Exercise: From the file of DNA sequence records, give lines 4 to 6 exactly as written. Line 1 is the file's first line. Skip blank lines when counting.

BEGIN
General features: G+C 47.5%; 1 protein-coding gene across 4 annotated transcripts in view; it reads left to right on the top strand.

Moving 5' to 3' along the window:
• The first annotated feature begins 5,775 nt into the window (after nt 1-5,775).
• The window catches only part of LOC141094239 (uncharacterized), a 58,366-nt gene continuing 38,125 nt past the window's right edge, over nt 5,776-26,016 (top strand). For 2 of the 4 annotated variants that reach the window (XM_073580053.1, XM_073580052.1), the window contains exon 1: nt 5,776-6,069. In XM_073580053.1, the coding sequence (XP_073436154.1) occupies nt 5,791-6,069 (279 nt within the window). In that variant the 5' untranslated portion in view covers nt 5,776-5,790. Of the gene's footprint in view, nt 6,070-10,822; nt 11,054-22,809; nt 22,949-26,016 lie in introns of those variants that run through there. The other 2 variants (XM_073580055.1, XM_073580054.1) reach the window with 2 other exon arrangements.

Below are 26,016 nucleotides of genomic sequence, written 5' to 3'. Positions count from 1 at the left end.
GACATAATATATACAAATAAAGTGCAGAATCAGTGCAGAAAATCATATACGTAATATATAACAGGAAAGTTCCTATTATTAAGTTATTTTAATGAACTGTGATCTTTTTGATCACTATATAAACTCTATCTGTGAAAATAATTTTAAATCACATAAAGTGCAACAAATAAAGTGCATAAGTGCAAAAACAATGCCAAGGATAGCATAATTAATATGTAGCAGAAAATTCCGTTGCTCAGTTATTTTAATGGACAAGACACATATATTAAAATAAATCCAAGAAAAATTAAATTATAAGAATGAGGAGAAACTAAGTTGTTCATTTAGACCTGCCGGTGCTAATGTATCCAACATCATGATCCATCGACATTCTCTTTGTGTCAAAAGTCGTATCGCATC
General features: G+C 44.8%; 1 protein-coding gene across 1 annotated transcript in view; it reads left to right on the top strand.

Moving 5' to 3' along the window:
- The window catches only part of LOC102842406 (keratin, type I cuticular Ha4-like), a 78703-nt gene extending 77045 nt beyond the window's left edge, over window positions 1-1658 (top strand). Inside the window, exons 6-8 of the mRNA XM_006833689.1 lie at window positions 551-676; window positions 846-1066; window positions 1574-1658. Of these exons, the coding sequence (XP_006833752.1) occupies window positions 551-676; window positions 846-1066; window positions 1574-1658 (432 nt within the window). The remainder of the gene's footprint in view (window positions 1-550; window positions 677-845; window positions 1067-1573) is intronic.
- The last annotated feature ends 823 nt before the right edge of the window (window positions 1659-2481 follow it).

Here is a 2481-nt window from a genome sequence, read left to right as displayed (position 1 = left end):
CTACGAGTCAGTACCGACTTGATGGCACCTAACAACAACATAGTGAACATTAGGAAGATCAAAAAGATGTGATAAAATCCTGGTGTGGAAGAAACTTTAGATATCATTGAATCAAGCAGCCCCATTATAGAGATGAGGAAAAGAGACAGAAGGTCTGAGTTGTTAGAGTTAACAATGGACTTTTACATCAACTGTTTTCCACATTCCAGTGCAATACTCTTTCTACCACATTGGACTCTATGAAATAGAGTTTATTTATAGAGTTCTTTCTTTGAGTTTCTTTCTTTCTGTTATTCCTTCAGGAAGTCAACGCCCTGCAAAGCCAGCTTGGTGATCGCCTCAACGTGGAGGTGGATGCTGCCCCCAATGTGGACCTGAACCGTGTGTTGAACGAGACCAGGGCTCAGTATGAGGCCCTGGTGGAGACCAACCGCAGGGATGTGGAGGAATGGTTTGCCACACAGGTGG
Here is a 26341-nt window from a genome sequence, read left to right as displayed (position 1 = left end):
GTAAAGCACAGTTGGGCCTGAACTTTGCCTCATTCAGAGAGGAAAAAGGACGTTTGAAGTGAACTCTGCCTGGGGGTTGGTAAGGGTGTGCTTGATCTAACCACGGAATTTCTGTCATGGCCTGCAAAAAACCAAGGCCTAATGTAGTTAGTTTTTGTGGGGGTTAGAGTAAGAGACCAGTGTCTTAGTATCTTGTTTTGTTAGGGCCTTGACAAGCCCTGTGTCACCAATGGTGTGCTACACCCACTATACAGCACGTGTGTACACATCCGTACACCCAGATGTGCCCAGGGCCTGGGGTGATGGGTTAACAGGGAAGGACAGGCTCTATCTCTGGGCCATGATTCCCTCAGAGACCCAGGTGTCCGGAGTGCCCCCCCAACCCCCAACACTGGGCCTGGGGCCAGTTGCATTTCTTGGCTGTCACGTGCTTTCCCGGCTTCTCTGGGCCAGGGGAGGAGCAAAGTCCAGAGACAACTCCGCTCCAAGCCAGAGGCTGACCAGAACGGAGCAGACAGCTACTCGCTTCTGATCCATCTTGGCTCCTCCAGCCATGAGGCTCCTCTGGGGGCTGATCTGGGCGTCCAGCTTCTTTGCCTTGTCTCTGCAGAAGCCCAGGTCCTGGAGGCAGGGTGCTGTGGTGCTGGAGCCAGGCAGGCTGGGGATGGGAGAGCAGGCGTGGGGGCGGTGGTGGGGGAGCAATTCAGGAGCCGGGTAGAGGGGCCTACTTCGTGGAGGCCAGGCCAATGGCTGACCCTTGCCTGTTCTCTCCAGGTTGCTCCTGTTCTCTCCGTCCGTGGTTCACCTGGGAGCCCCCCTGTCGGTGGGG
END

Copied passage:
• The window catches only part of LOC141094239 (uncharacterized), a 58,366-nt gene continuing 38,125 nt past the window's right edge, over nt 5,776-26,016 (top strand). For 2 of the 4 annotated variants that reach the window (XM_073580053.1, XM_073580052.1), the window contains exon 1: nt 5,776-6,069. In XM_073580053.1, the coding sequence (XP_073436154.1) occupies nt 5,791-6,069 (279 nt within the window). In that variant the 5' untranslated portion in view covers nt 5,776-5,790. Of the gene's footprint in view, nt 6,070-10,822; nt 11,054-22,809; nt 22,949-26,016 lie in introns of those variants that run through there. The other 2 variants (XM_073580055.1, XM_073580054.1) reach the window with 2 other exon arrangements.

Below are 26,016 nucleotides of genomic sequence, written 5' to 3'. Positions count from 1 at the left end.
GACATAATATATACAAATAAAGTGCAGAATCAGTGCAGAAAATCATATACGTAATATATAACAGGAAAGTTCCTATTATTAAGTTATTTTAATGAACTGTGATCTTTTTGATCACTATATAAACTCTATCTGTGAAAATAATTTTAAATCACATAAAGTGCAACAAATAAAGTGCATAAGTGCAAAAACAATGCCAAGGATAGCATAATTAATATGTAGCAGAAAATTCCGTTGCTCAGTTATTTTAATGGACAAGACACATATATTAAAATAAATCCAAGAAAAATTAAATTATAAGAATGAGGAGAAACTAAGTTGTTCATTTAGACCTGCCGGTGCTAATGTATCCAACATCATGATCCATCGACATTCTCTTTGTGTCAAAAGTCGTATCGCATC